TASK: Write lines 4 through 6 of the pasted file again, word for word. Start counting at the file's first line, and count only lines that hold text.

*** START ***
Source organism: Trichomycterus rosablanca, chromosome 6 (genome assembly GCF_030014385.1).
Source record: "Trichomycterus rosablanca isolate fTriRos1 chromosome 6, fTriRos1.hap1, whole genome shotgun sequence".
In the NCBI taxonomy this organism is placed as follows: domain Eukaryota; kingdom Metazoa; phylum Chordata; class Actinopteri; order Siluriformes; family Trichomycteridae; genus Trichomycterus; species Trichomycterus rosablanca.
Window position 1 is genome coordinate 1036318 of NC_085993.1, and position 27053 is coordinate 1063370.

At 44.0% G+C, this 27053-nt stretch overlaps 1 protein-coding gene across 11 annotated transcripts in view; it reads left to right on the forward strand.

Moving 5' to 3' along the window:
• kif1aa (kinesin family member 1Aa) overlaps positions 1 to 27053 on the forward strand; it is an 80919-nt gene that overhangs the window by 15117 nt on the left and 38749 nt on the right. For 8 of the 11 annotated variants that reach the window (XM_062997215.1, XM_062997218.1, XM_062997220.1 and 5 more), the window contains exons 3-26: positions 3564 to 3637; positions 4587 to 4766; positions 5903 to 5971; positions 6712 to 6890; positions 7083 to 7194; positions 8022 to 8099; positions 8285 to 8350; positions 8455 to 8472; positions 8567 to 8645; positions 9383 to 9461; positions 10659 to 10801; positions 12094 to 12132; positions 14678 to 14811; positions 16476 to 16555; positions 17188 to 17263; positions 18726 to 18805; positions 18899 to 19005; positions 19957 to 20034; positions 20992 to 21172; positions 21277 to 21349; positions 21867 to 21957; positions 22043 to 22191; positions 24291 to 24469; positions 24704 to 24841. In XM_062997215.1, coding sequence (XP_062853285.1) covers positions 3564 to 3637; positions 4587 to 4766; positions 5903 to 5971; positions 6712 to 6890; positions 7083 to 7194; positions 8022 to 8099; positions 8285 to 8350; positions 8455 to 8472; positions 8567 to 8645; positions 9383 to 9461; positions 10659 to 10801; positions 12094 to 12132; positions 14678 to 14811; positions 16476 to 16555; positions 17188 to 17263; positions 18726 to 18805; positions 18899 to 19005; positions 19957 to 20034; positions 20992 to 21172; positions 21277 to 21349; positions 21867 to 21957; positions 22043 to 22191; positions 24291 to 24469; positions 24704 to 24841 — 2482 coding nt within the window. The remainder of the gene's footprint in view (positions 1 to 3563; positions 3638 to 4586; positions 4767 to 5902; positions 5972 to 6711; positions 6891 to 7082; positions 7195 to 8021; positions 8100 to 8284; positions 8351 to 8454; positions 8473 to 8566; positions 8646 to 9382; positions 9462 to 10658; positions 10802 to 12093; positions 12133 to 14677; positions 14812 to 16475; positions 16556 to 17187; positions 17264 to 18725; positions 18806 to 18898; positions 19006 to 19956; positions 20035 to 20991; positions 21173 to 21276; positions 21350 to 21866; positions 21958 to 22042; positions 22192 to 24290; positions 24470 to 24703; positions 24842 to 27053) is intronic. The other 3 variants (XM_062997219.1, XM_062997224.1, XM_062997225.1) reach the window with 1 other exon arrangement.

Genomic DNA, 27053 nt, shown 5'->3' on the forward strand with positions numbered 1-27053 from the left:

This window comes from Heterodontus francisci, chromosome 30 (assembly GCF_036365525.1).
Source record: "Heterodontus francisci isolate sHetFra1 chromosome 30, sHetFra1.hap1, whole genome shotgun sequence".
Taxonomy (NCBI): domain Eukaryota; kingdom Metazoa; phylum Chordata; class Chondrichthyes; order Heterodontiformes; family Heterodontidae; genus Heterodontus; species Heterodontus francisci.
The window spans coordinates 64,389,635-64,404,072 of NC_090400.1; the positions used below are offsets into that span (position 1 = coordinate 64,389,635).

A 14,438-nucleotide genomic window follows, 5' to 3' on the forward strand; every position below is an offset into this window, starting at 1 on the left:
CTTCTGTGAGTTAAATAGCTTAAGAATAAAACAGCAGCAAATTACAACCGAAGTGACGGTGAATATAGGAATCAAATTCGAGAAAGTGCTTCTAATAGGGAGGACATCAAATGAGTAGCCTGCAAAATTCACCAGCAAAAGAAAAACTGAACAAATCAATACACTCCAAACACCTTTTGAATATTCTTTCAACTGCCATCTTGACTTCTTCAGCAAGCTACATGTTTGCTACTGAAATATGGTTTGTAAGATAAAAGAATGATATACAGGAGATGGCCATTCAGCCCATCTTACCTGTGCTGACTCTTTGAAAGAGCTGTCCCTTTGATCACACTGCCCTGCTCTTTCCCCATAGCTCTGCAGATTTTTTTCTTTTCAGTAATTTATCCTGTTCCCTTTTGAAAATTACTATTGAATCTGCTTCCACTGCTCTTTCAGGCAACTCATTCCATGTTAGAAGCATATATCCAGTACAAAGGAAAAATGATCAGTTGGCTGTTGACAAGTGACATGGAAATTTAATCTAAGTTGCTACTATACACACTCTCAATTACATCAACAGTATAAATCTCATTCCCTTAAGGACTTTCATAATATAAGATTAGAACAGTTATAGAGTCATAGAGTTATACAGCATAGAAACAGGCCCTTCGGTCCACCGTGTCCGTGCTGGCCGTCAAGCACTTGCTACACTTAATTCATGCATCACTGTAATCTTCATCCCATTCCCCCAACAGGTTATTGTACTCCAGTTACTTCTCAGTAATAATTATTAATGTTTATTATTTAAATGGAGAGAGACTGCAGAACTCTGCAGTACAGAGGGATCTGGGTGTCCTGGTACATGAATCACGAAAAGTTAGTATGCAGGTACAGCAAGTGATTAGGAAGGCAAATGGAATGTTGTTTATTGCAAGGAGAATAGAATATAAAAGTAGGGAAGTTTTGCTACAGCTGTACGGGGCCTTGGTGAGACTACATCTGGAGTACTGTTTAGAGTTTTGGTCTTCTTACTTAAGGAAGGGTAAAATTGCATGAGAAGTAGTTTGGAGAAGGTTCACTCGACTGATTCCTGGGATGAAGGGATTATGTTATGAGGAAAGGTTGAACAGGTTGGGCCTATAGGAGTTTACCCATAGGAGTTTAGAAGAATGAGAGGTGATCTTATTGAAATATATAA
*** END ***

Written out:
Window position 1 is genome coordinate 1036318 of NC_085993.1, and position 27053 is coordinate 1063370.

At 44.0% G+C, this 27053-nt stretch overlaps 1 protein-coding gene across 11 annotated transcripts in view; it reads left to right on the forward strand.

Moving 5' to 3' along the window: